C. S. Lewis once cautioned against the blindness inherent in every age. Like others in our day, he warned, we are "specially good at seeing certain truths and specially liable to make certain mistakes." For Lewis, the solution was reading old books. New books share the presuppositions of our time; old books challenge our generational narrow-mindedness. The same warning could be issued with regard to theological tradition. If we read only those who share our basic framework and agree with us on most things, then we nurture devotional and theological nearsightedness. To counteract this tendency, we ought to be disciplined in reading other traditions and perspectives, not just to critique them but also to discover what we can take in from them. We may be surprised to find how much we have to learn.

I'm a United Methodist pastor, but I've learned a lot from reading Reformed authors and listening to Reformed preachers. While we certainly disagree on some important matters, we also stand together in the broad stream of Protestant orthodoxy. I've learned there is great wisdom and insight to be gained from Reformed voices both past and present. Here are three ways in particular that I've benefited from the Reformed tradition.

Seriousness of Sin


It's easy to under-emphasize the magnitude of sin and its consequences. We don't enjoy hearing what is wrong with us, and we tend to minimize our own sinfulness, even if this tendency itself manifests the problem we are so hesitant to face. By sitting at the feet of Reformed instructors, I have discovered the benefit of seeing clearly the great ugliness and horror of our sin, our complete inability to do anything about it, and the holiness of God in justly condemning human rebellion.


The Reformed understand that fudging on the seriousness of sin diminishes the beauty of the gospel. The better I understand my own depravity, the more accurately I perceive the extravagant mercy of Christ and the abounding grace of his self-giving love. I thank the Reformed tradition for that insight.


Creation's Covenantal Structure


This one is big, and it's something I learned from Presbyterians. God related to Adam and Abraham covenantally, and he relates to you and me in this way. When the covenant representative of the human race rebelled against God, we all suffered the excruciating reverberations. Our covenant head introduced sin and death into God's good creation, and we, along with all of creation, now experience the agony of it. We stand together under the curse stipulated in God's covenant with our first father. That is how covenants work.

But thanks be to God that covenants also work to bless, and thanks be to God that he has given a new covenant with a new representative. Through faith in Christ we are brought into covenantal union with him, and represented by Christ we have peace with God. We move from condemnation to justification, from death to life, and from darkness into his glorious light. All of creation is structured covenantally. When we live in accord with the covenant as God has given it, creation enjoys God's blessing; when we do not, the whole world feels the pain. I don't know that I would have ever seen this structure so clearly had I not learned it from Reformed teachers.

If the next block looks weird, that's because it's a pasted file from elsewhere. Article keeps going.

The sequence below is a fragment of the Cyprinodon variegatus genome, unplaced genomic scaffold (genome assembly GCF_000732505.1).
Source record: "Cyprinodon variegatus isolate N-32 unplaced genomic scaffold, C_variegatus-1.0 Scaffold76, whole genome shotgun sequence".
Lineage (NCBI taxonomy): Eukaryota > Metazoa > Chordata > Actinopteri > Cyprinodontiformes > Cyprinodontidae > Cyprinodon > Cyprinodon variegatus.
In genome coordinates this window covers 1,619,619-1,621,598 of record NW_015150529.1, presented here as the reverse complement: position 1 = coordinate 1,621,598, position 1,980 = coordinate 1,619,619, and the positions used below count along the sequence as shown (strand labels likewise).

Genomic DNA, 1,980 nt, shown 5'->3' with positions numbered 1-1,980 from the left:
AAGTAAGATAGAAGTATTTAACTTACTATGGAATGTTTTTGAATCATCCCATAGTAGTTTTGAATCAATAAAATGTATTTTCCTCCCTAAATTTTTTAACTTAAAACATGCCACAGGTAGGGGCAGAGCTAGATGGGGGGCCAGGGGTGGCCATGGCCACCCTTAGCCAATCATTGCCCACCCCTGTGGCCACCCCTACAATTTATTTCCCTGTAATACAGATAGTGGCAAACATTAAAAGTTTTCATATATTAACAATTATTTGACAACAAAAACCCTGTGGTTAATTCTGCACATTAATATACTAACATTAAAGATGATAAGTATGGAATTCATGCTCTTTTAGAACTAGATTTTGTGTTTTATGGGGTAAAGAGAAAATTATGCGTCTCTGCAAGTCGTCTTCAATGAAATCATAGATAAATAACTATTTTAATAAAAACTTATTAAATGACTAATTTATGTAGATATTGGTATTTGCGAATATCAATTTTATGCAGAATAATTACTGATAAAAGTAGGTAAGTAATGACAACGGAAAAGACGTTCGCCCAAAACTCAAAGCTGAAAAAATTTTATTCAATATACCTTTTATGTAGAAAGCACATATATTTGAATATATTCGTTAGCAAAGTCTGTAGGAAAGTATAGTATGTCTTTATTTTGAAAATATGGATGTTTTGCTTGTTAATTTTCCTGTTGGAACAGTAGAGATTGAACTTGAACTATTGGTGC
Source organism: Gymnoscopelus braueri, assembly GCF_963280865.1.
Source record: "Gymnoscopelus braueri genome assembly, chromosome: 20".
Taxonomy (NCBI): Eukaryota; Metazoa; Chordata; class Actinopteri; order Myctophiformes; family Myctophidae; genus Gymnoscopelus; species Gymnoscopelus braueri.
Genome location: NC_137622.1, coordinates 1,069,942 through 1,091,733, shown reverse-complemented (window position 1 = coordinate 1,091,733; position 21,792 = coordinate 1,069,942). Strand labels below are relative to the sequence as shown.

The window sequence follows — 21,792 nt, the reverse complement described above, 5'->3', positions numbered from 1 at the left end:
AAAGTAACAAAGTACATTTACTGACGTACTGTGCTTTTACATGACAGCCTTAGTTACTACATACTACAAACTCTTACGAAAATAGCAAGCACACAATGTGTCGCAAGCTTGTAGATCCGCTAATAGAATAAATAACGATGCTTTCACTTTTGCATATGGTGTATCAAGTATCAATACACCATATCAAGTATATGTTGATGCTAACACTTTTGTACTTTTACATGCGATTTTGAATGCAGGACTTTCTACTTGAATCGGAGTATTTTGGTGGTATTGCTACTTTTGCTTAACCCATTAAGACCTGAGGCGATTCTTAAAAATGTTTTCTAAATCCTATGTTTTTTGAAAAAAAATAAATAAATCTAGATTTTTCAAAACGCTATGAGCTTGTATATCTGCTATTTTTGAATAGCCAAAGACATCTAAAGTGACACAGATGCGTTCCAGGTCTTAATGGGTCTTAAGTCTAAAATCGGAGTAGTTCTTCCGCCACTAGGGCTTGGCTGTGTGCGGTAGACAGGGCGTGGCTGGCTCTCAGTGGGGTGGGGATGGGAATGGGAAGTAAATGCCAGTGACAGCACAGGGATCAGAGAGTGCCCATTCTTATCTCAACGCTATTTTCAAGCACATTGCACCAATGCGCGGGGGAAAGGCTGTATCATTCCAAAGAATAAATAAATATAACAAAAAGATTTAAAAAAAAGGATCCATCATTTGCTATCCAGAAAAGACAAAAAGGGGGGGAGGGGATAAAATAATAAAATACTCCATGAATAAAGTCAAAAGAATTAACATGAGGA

God's Love for His Own Glory


This insight sometimes leaves those of us outside the Reformed tradition a little nervous. Our nervousness usually grows out of an honest effort to accurately present God as characterized by self-giving love, and we are cautious about language that sounds inconsistent with that character. How can the God whose character is most perfectly revealed in the self-giving love of Christ on the cross also be consumed with love for his own glory?

But the theme of God's love for his own glory runs all the way through Scripture. So we have to take it seriously. I came to fully embrace the biblical insistence on God's passion for his glory by listening to the preaching of Calvinists. They helped me begin to see there is nothing more beautiful that God's glory, and we ought to love that which is most beautiful. To grant our highest and most passionate love to that which is not most beautiful would be idolatry and sin, and the same is true for God. He rightly loves that which is most beautiful, even and especially his own glory. Anything less would tarnish the purity of his holiness. Remarkably, God's love for his glory does not undermine or contradict his self-giving love; the self-giving love of Christ is the perfect glory of God.

You will understand my excitement when I discovered that this insight is not absent from the thought of John Wesley, the father of Methodism, even if he did not emphasize it to the same degree as his Reformed counterparts. In his sermon on "The General Deliverance," while reflecting on whether God might, in the new creation, endow animals with the capacity to know, love, and enjoy "the Author of their being," Wesley concluded that, whatever happens, "[God] will certainly do what will be most for his own glory." I nearly fell off my chair in surprise and excitement to find in Wesley this deeply biblical truth that I had learned from Calvinists. God will do what brings him the most glory. There's something Wesleyans and Calvinists can agree on.

These are a few of the most important ways that Reformed thinkers have helped me to begin to see beyond my own theological blinders. I'm grateful for their instruction, and I hope they will likewise learn from and be grateful for my tradition and others. We stand unified by the good news that Christ died for our sins and was raised on the third day for our justification. When we listen to and learn from each other, the God who raised Jesus from the dead will be glorified by our love for one another.
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